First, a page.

RISC is a prospective observational cohort study whose rationale and methodology have been published, as well as the characteristics of the individuals recruited [8, 9]. Clinically healthy men and women, aged 30–60 years, were recruited by advertisement, from the local populations of 19 centres in 14 European countries. Initial exclusion criteria were: treatment for obesity, hypertension, lipid disorders or diabetes, pregnancy, cardiovascular or chronic lung disease, weight change ≥5 kg in the last 6 months, cancer (in the last 5 years) and renal failure. Exclusion criteria after screening were: arterial BP ≥140/90 mmHg, fasting plasma glucose ≥7.0 mmol/l, 2 h plasma glucose (following a 75 g OGTT) ≥11.0 mmol/l, total serum cholesterol ≥7.8 mmol/l, serum triacylglycerol ≥4.6 mmol/l and ECG abnormalities. In the present analysis, we included all the participants who were not ruled out by these criteria, whose clamp study passed the quality control check and for whom data on HDL-cholesterol and alcohol intake were available (n = 1,289). We also excluded those (nine men and four women) with a high alcohol consumption (defined as >350 g/week for men and >280 g/week for women), as the purpose of the study was to investigate the metabolic effects of light-to-moderate alcohol consumption. Therefore, we studied a total of 1,276 individuals.

At 3 years 563 women and 461 men attended a second OGTT. Impaired glucose tolerance (IGT), defined as fasting glucose <7.0 mmol/l and 2 h glucose ≥7.8 mmol/l but <11 mmol/l or type 2 diabetes, was present in 58 men and 78 women.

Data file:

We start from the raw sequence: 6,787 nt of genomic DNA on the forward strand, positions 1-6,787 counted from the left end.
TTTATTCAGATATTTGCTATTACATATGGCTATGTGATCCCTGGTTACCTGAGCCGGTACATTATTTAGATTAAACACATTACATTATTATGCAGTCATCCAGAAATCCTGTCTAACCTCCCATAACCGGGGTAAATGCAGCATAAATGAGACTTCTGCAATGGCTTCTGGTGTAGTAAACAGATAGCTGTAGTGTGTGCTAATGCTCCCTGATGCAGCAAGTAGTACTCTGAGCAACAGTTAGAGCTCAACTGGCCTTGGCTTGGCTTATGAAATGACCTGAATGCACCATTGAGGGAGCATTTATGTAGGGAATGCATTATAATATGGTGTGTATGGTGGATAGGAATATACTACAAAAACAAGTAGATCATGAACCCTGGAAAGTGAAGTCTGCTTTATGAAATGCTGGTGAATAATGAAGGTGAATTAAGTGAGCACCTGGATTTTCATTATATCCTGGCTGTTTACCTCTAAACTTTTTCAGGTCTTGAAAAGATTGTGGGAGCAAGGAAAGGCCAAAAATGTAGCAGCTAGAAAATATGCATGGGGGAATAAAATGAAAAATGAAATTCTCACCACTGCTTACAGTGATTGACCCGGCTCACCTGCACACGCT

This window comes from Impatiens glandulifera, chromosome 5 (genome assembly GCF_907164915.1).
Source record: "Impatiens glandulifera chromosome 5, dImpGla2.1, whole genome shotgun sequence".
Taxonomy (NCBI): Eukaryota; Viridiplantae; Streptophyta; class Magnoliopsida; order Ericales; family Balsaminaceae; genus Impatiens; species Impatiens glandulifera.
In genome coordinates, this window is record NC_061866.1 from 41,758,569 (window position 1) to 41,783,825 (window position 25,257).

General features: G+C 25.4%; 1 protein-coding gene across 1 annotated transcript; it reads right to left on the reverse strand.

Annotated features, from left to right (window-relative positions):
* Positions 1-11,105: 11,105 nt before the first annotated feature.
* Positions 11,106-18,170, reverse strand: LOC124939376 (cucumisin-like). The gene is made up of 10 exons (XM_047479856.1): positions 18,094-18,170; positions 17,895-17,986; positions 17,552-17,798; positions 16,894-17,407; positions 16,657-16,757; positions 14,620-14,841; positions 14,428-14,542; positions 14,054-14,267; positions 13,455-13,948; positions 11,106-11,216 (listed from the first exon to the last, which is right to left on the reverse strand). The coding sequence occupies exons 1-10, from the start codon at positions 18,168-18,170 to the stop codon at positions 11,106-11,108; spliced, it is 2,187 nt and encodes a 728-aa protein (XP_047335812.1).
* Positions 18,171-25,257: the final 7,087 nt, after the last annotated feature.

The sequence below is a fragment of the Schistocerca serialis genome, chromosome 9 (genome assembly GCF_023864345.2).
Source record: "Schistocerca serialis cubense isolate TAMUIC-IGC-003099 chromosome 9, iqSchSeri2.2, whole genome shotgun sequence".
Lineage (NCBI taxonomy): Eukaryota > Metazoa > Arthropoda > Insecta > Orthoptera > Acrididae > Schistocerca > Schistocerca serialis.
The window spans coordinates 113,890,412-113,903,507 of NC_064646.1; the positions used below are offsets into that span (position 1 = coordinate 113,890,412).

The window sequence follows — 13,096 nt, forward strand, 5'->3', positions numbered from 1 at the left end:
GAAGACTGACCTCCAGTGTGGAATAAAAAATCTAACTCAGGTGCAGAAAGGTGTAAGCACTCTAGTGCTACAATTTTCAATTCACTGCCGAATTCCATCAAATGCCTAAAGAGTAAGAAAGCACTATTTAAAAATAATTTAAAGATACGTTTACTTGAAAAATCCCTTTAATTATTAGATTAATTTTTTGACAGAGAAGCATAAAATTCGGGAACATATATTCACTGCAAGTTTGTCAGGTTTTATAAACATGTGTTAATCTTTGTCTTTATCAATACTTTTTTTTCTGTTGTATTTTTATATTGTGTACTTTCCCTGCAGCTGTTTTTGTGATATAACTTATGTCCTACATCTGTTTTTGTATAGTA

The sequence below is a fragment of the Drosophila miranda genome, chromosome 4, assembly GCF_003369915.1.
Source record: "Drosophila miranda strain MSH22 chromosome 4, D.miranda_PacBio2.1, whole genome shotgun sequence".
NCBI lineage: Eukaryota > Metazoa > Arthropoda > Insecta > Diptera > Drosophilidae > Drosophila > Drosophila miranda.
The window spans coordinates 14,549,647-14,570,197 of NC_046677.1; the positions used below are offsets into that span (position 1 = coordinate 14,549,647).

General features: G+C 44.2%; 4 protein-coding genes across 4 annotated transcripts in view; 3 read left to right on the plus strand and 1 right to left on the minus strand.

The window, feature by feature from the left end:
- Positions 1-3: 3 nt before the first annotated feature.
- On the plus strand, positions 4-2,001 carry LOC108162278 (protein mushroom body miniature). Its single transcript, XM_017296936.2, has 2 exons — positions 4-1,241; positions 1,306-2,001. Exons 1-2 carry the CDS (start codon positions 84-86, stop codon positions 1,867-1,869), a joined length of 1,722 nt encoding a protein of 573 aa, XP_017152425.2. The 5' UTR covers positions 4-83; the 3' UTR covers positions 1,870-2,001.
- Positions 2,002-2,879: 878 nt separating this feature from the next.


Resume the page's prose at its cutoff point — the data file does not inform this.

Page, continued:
Height was measured, and body weight and per cent body fat were evaluated by the TANITA bioimpedance balance (Tanita International Division, Arlington Heights, IL, USA). BMI was calculated and obesity was defined as BMI ≥30 kg/m2.

Ethics Committee approval was obtained by each recruiting centre. Participants were given detailed written information on the study as well as an oral explanation, and they all signed a consent form.

Lifestyle and alcohol consumption

Alcohol consumption was assessed using a standardised semiquantitative food-frequency questionnaire. For each beverage type (beer, red and white wine, port, vermouth, hard liquor), participants reported their usual number of glasses and the glass size (small, medium or large, according to photographs on the questionnaire). The ten frequency response categories ranged from ‘never’ to ‘40 or more times per week’. The consumption was quantified in grams of pure alcohol per week and then stratified into four categories: abstainers; by tertiles of alcohol intake, for men, <57, 57–130, >130 g/week and for women, <28, 28–64, >64 g/week.

Information on physical activity was collected with the 7-day International Physical Activity Questionnaire (IPAQ), a previously validated assessment tool for international studies, that provides a comprehensive evaluation of daily physical-activity habits [10].

OGTT